Jump to ContentJump to Main Navigation
Nature in the BalanceThe Economics of Biodiversity$
Users without a subscription are not able to see the full content.

Dieter Helm and Cameron Hepburn

Print publication date: 2014

Print ISBN-13: 9780199676880

Published to Oxford Scholarship Online: January 2014

DOI: 10.1093/acprof:oso/9780199676880.001.0001

Show Summary Details
Page of

PRINTED FROM OXFORD SCHOLARSHIP ONLINE (www.oxfordscholarship.com). (c) Copyright Oxford University Press, 2019. All Rights Reserved. Under the terms of the licence agreement, an individual user may print out a PDF of a single chapter of a monograph in OSO for personal use (for details see www.oxfordscholarship.com/page/privacy-policy).date: 22 March 2019

Natural Capital

Natural Capital

Chapter:
(p.152) (p.153) 8 Natural Capital
Source:
Nature in the Balance
Author(s):

Edward B. Barbier

Publisher:
Oxford University Press
DOI:10.1093/acprof:oso/9780199676880.003.0008

This chapter outlines the early use of the concept of natural capital to describe the environment through to its more recent extension to include ecosystems. The concept has proved useful, and controversial, in both the economics of sustainable development and wealth accounting. Regarding sustainable development, the differing perceptions of “weak” versus “strong” sustainability hinge on the critical distinction between forms of natural capital that is substitutable and irreversibly depleted. As long as one is careful to account for the direct and indirect contributions of ecological capital to human welfare, then it is possible to extend adjusted net domestic product (NDP) to include changes in ecological capital. The example of the US is used to illustrate the more conventional extension of NDP to include basic changes in human and natural capital. Mangrove ecosystems in Thailand are employed to show the additional extension of adjusting NDP for loss of ecological capital.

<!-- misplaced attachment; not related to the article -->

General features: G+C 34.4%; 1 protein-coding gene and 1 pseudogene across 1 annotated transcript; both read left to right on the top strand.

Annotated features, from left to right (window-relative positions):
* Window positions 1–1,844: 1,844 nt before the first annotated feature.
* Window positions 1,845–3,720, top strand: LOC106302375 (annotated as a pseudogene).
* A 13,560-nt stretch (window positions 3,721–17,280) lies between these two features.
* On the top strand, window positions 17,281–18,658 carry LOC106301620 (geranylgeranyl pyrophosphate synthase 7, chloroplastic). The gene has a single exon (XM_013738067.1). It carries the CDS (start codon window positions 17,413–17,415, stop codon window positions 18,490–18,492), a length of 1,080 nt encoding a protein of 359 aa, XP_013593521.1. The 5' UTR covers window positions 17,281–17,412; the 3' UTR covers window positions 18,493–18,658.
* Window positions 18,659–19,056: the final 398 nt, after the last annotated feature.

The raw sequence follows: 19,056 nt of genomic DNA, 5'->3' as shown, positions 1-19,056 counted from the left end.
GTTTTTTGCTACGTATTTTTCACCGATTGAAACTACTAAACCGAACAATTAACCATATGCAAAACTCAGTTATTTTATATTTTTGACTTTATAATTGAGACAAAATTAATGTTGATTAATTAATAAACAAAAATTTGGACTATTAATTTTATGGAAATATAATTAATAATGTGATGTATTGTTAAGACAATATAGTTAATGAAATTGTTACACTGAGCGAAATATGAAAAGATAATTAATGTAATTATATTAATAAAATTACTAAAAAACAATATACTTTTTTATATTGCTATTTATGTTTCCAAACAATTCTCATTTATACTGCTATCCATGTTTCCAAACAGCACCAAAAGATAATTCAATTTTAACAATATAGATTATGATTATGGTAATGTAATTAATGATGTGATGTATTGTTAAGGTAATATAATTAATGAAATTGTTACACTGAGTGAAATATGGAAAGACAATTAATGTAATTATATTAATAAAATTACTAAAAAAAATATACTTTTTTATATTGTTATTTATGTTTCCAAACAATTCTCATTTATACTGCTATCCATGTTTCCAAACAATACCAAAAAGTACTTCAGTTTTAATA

Keywords:   natural capital, ecosystems, sustainable development, wealth accounting, ecological capital, human welfare, domestic product

Oxford Scholarship Online requires a subscription or purchase to access the full text of books within the service. Public users can however freely search the site and view the abstracts and keywords for each book and chapter.

Please, subscribe or login to access full text content.

If you think you should have access to this title, please contact your librarian.

To troubleshoot, please check our FAQs , and if you can't find the answer there, please contact us .